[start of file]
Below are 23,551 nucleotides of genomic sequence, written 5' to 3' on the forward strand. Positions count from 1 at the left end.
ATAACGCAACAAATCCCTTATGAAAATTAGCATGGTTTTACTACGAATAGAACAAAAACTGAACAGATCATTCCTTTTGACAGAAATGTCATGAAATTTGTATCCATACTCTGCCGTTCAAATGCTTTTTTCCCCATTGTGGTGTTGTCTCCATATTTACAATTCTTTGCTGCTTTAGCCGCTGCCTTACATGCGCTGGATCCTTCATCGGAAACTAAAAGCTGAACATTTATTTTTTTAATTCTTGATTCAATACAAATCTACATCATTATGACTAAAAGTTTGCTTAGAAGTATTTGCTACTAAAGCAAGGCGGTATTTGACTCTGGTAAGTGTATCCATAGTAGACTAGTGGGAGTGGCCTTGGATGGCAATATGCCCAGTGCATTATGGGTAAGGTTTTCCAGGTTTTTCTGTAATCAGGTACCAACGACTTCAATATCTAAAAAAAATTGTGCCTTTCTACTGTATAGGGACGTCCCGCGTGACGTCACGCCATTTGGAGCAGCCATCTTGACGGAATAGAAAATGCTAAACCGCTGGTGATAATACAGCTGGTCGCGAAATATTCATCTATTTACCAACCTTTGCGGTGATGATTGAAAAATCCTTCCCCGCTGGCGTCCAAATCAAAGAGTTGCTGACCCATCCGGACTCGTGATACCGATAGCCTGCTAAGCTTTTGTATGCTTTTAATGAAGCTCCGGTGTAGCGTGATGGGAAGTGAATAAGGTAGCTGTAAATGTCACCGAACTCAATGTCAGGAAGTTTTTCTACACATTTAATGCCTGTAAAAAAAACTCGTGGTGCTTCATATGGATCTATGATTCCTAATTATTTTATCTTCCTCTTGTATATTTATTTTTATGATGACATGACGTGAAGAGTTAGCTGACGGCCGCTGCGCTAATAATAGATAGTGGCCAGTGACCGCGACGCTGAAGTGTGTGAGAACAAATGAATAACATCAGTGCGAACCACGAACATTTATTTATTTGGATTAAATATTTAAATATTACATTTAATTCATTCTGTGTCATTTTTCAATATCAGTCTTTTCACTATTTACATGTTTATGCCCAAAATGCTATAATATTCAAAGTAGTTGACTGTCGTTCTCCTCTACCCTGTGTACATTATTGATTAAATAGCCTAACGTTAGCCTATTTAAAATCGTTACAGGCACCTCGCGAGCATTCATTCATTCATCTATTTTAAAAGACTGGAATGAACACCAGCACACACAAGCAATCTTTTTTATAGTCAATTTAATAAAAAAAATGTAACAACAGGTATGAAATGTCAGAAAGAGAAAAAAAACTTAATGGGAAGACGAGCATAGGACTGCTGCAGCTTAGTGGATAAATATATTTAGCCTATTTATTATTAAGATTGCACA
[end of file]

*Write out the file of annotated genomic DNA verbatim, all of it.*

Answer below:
Below are 23,551 nucleotides of genomic sequence, written 5' to 3' on the forward strand. Positions count from 1 at the left end.
ATAACGCAACAAATCCCTTATGAAAATTAGCATGGTTTTACTACGAATAGAACAAAAACTGAACAGATCATTCCTTTTGACAGAAATGTCATGAAATTTGTATCCATACTCTGCCGTTCAAATGCTTTTTTCCCCATTGTGGTGTTGTCTCCATATTTACAATTCTTTGCTGCTTTAGCCGCTGCCTTACATGCGCTGGATCCTTCATCGGAAACTAAAAGCTGAACATTTATTTTTTTAATTCTTGATTCAATACAAATCTACATCATTATGACTAAAAGTTTGCTTAGAAGTATTTGCTACTAAAGCAAGGCGGTATTTGACTCTGGTAAGTGTATCCATAGTAGACTAGTGGGAGTGGCCTTGGATGGCAATATGCCCAGTGCATTATGGGTAAGGTTTTCCAGGTTTTTCTGTAATCAGGTACCAACGACTTCAATATCTAAAAAAAATTGTGCCTTTCTACTGTATAGGGACGTCCCGCGTGACGTCACGCCATTTGGAGCAGCCATCTTGACGGAATAGAAAATGCTAAACCGCTGGTGATAATACAGCTGGTCGCGAAATATTCATCTATTTACCAACCTTTGCGGTGATGATTGAAAAATCCTTCCCCGCTGGCGTCCAAATCAAAGAGTTGCTGACCCATCCGGACTCGTGATACCGATAGCCTGCTAAGCTTTTGTATGCTTTTAATGAAGCTCCGGTGTAGCGTGATGGGAAGTGAATAAGGTAGCTGTAAATGTCACCGAACTCAATGTCAGGAAGTTTTTCTACACATTTAATGCCTGTAAAAAAAACTCGTGGTGCTTCATATGGATCTATGATTCCTAATTATTTTATCTTCCTCTTGTATATTTATTTTTATGATGACATGACGTGAAGAGTTAGCTGACGGCCGCTGCGCTAATAATAGATAGTGGCCAGTGACCGCGACGCTGAAGTGTGTGAGAACAAATGAATAACATCAGTGCGAACCACGAACATTTATTTATTTGGATTAAATATTTAAATATTACATTTAATTCATTCTGTGTCATTTTTCAATATCAGTCTTTTCACTATTTACATGTTTATGCCCAAAATGCTATAATATTCAAAGTAGTTGACTGTCGTTCTCCTCTACCCTGTGTACATTATTGATTAAATAGCCTAACGTTAGCCTATTTAAAATCGTTACAGGCACCTCGCGAGCATTCATTCATTCATCTATTTTAAAAGACTGGAATGAACACCAGCACACACAAGCAATCTTTTTTATAGTCAATTTAATAAAAAAAATGTAACAACAGGTATGAAATGTCAGAAAGAGAAAAAAAACTTAATGGGAAGACGAGCATAGGACTGCTGCAGCTTAGTGGATAAATATATTTAGCCTATTTATTATTAAGATTGCACA